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Pepsi, FCB Agree to Disagree

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Hours of negotiations between PepsiCo and Foote, Cone & Belding in a Chicago courtroom last week ended without resolution after the companies debated client/agency relationships and confidential information.

U.S. District Court Judge James Holderman mediated the three-hour proceeding, which was intended to settle a lawsuit filed by Pepsi that seeks to prevent its former Gatorade agency, FCB, from working on Coca-Cola's rival Powerade brand.

Sources said Pepsi offered to agree to a six-month waiting period before FCB could start working on Powerade. FCB refused the offer as unfair, insisting on the traditional 90-day transition period.

Pepsi is trying to keep the account away from FCB for as long as possible through a federal lawsuit, filed by subsidiary Quaker Oats Co. The lawsuit charges that FCB should not work on Powerade because it cannot be trusted to keep secrets learned while working on Gatorade.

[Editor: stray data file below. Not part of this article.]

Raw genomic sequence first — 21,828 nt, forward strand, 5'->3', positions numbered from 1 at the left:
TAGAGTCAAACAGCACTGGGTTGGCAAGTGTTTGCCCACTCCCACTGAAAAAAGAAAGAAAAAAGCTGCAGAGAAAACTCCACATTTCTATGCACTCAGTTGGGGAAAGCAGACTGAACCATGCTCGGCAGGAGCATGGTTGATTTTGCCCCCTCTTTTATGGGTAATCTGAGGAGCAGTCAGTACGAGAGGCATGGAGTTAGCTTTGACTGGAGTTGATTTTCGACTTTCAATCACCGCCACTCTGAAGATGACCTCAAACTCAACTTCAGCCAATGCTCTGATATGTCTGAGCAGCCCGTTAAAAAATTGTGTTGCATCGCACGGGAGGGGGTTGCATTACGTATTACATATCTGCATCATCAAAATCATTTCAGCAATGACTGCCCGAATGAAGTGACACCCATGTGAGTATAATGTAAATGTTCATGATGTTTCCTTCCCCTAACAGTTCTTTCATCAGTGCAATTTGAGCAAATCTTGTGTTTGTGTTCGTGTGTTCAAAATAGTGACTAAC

Those at the hearing, including FCB Worldwide CEO Brendan Ryan and the agency's Chicago CEO, Dana Anderson, declined comment other than to say that hearings scheduled for Dec. 13 and 14 were still on.

Lewis Clayton, representing FCB, and Pepsi attorney Roger Pascal said nothing had changed as a result of the talks.

Coke shops Wieden + Kennedy in Portland, Ore., and Berlin Cam eron & Partners in New York were to lose Powerade and Dasani, respectively, to FCB Chicago in October. Coke returned those accounts to the shops two weeks ago, pending the outcome of the litigation.

Many observers wondered why those agencies would accept the accounts when they would likely move soon. But sources said Coke gave the agen cies the nod to handle the brands through September.

Executives at the agencies and Coke de clined comment.

Four FCB staffers who worked on Pepsi's Aquafina are prevented from working on Dasani due to a separate Pepsi lawsuit in Chicago's Cook County Circuit Court. That suit was filed in late October to prevent an initial meeting between those staffers and Coke executives.